Title:

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For Israeli and Goldenfeld

it's all about taking

one of two possible paths

and getting to the same place

One path says

Okay, look I have a finegrained description

of the system

I'm going to evolve it forward

with my finegrained rule and at the end

I'm going to simplify the answer
I'm gonna say look yes

I mean I kept track of all these details

but in fact

you know what?

I only need to know some of the output

I only need to know some of the final stages of system

So you can think of that as sort of walking along like this and then projecting up

Another way you can do it though

right, is you can say look you give you this finegrained description

but I know I don't really care so much about this I'm going to project that down.

Here's my finegrain beginning initial condition

I'm going to project that down to a simpler

description and then I'm going to use a new rule

that allows me to evolve
that simplified description forward.

So there are two paths
and if you've done it right,

they'll get you to the same place

evolve the finegrained
system forward and project or

project and evolve the
coarsegrained description forward.

A mathematician would say
that these two operations

right, the operation of evolving forward
and the operation of projecting up commute

you can do one or the other
in either order,

and you'll get the same answer

A then B projecting then evolving is the same as B then A

evolving and projecting.

So let's see how this plays out with a particular example.

Again, I'll just take one from their paper.

This is rule 105. Rule 105 is quite similar
to rule 150 which you've seen before.

It takes the XOR of the three pixels
above the pixel in question

and then inverts them.

So that's the only difference between
rule 105 and 150 is that final inversion.

Another way to think of that is

equivalently, the output is black when
there's an even number of black cells above.

alright

So now you know what we have to do, right?

The first thing is we're going to consider
not the final state of one pixel

but the final state of two pixels.

And we're going to ask what happens

not when you take one time step
but in fact when you take two time steps.

And that means that those two final pixels
will depend on a group of six pixels

two time steps previously.

And now we'll consider those pairs
of pixels to be the supercells.

So you have a big supercell here, which is two pixels
[takes] four possible states

and you have three supercells up here.

So that's our f hat

What we have to do now is
find a combination, a projection

p that takes that supercell
and summarizes it,

simplifies it.

It maps each of those four possible states down to one of two possible states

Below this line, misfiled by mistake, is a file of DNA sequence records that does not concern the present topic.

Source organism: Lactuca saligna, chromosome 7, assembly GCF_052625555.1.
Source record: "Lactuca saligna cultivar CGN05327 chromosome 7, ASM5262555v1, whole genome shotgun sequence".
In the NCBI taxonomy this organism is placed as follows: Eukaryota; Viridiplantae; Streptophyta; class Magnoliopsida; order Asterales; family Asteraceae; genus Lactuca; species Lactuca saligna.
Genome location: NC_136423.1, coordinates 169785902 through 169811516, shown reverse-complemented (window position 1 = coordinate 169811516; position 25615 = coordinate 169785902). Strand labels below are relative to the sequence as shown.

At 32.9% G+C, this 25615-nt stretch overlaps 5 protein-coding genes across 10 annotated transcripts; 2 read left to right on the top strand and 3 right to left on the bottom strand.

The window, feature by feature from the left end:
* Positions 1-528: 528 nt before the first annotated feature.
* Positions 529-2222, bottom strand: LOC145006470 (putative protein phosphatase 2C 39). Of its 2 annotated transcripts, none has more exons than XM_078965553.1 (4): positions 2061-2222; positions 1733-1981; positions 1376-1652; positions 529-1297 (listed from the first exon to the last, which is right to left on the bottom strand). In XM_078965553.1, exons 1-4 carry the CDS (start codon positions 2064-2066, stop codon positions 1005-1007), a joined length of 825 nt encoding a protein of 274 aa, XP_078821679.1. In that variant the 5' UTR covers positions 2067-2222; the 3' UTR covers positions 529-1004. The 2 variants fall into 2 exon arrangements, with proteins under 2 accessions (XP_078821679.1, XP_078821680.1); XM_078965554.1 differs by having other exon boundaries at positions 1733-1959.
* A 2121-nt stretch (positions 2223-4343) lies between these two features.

We have a projection p and we want to
find an evolution operator g

that allows us to evolve forward

those projected down superstates.

So the p is what takes you from the
finegrained descriptions up

to the coarsegrained description

and that g is what's going to take you

between to coarsegrained descriptions
at different times.

So you can either go

f, f, f, f, f, p or

p, g, g

right

For every two times you iterate f you're going
[of course] only to iterate g once

and this simple example

we'll just do the case where you skip one step
and so you have supercells

of size two

so

Fortunately it turns out

It is possible to find a p and g that enable that diagram to commute and here it is in the case of Rule 105

Right in this case the projection rule says look if the supercell has one cell

that's black and one cell that's white make that's all white if

Both cells are white or both cells or black

then make it black

It's sort of like an extra rule

itself in fact

Actually, it looks a little bit like an edge detector

it's as, look, if there's a difference within the supercell mark it one way

But if there's no difference in the supercells
that are homogeneous mark it the other way

If you use that projection operator then it turns out in fact that your g

Right which is now of course taking binary values right take a binary value because you projected the four possible states supercell down to a cell

It only has one of two possible states,
and that's what g operates on

that g evolution operator actually turns out to be rule 150

So what we've shown

is that it's possible to find a nontrivial coarsegraining
??? an interesting one ???

to find a nontrivial coarse graining and

an evolution operator that's still within the space of

cellular automata some of an evolution operator that enables that diagram to commute.

And so now just as we were able to talk about different kinds of

Markov chains coarsegraining into each other

we're now able to talk about how
rules coarsegrain into each other.

And in fact for a nontrivial projection operator Rule 105

coursegrains into rule 150.

Here's what it looks like.

In the top you can see the
finegrained level description

and the bottom you can see
the coarsegrained level description.

At the top there you can see
that we have the smaller pixels

and those smaller pixels are both

small in the x direction along this axis here

and smaller in the time direction

then in the coarsegrained case
the coarsegrained case of course

???mps pairs of states into one and then in fact the jumps are now larger

there are two time steps instead of one.

And by looking at the the comparison
between these two

you can sort of see what's going on, right.
First of all of course

the coarsegrained description is
capturing something interesting

about the finegrained description, right.

We still have this idea that
these triangles are sort of

These these little perturbations that begin

That we begin with that lead to these expanding ways

right we still get that kind of wave like texture.